Nest Locking Customers Out Over Suspected Security Breach
Nest Labs, the US manufacturer of smart home products is reported to have been locking some customers out of their accounts over possible password breaches.
Nest Labs (founded by iPod inventor Tony Fadell and purchased by Google back in 2014) is a manufacturer of smart home gadgets, including thermostats, cameras, a video doorbell, a smoke and CO2 alarm, and the Nest Aware system where customers can monitor all activity at their home via an app.
Nest has recently been the subject of several hacks e.g. there have been reports of Nest cameras being hacked, such as the family in Northern California who reported their camera giving a message (from hackers) warning them of a fictional North Korean missile attack. Also, more recently in the US, on Superbowl Sunday, a mother reported an unknown male hacker talking to her 5-year-old son through the Nest security camera in his bedroom.
Advice From Google
In the light of the increase in hacks, in the early part of February, Google emailed out a warning to the owners, urging them to secure their login credentials with measures such as two-factor identification and stronger passwords. In the email, Google said that there hadn’t been a breach, but that it was simply reminding users that breaches are possible and that there are measures they can take to help protect themselves and get the most out of Nest products.
Google says that the recent reports of hacks are based on customers continuing to use compromised passwords i.e. passwords that have been exposed through breaches on other websites, and probably shared and sold-on among the hacking fraternity.
The lock-outs of accounts that some customers are now experiencing appear to be strong reminders from what is essentially a security app to those who are known to still be using compromised passwords and who haven’t yet set-up 2-factor authentication, that now is the time to address these issues.
One added bit of motivation to do so could be the relatively high monthly fees for Nest products and services that customers will be paying for nothing if they don’t act now.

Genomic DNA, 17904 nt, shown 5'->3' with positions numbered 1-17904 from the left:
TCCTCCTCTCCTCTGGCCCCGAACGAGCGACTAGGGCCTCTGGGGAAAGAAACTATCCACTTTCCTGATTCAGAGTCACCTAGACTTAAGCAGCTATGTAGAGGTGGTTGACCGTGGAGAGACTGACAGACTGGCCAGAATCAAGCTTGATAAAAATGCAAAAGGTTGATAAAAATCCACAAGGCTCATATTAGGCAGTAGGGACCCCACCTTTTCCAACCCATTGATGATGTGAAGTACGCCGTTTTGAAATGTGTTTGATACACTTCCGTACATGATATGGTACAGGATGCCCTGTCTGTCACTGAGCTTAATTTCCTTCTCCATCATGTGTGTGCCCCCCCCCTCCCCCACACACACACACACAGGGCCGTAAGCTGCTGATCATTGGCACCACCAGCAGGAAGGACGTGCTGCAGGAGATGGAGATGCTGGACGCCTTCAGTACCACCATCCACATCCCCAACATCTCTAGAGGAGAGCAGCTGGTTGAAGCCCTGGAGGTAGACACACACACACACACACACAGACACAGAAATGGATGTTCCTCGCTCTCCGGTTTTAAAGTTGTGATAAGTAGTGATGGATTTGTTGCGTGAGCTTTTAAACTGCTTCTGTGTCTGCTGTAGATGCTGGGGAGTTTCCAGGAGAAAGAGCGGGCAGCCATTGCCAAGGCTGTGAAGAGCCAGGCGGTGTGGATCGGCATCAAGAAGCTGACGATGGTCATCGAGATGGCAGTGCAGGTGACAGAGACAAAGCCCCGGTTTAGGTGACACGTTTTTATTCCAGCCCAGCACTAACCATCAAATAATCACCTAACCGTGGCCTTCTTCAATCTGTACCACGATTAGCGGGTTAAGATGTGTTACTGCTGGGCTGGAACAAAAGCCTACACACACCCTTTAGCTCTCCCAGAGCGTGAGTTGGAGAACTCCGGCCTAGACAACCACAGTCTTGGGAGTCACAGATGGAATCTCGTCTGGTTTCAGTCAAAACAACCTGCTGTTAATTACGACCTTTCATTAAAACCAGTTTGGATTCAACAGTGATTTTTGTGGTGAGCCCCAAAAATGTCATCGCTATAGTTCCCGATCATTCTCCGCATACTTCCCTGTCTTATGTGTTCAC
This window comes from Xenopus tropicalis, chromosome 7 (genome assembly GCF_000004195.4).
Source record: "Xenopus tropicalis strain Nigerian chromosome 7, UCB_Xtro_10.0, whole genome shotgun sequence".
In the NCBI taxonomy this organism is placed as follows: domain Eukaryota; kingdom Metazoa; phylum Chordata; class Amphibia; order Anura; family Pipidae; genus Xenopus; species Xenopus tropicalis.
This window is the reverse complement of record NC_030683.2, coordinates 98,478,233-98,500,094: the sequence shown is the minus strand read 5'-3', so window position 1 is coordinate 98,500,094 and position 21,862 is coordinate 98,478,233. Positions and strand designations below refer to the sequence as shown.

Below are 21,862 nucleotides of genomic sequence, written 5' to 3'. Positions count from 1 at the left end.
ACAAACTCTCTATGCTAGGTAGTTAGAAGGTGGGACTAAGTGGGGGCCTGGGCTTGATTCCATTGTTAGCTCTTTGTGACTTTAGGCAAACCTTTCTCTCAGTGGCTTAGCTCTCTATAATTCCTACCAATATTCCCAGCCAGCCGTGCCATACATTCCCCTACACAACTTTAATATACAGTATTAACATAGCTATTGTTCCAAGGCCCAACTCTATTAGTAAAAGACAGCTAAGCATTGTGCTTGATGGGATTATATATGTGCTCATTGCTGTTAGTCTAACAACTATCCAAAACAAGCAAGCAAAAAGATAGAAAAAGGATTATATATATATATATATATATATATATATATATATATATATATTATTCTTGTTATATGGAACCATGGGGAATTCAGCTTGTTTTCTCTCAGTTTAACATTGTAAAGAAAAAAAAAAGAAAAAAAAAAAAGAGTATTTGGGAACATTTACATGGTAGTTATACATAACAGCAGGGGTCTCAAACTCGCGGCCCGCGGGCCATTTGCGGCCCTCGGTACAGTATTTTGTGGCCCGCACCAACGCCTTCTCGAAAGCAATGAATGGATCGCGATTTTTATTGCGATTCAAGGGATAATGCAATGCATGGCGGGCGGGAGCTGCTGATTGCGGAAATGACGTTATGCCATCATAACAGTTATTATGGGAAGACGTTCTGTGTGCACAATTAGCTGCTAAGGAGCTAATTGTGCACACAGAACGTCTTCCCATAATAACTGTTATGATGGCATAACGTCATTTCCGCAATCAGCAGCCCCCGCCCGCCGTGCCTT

Nest has also found itself in hot water recently after it was discovered that a “secret” microphone is incorporated in Google’s Nest Guard product that has not been listed in the product’s tech spec. This has led to a serious backlash, and calls from a Senator for action to be taken to help protect users from the privacy and security threat that some smart products can pose.
What Does This Mean For Your Business?
Even though these are security related products, their basic protection has been through the use of passwords. Due to the number of hacks of other sites, and the fact that people often use the same password for multiple sites, and due to the bizarre and terrifying nature of some of the hacks of Nest speakers, it is not a surprise that the company is taking strong action to try and force users to set up a secure, new password, and the extra security layer of 2FA.
This story is a reminder that it is not a good idea to use the same passwords on multiple websites, as hackers now have software to enable them to quickly try the same password details in multiple websites (credential stuffing).
Although 2FA does add another relatively solid layer of security to online accounts, Google (Nest) has said that it is also considering new security measure to prevent this kind of hacking from happening with Nest’s products again.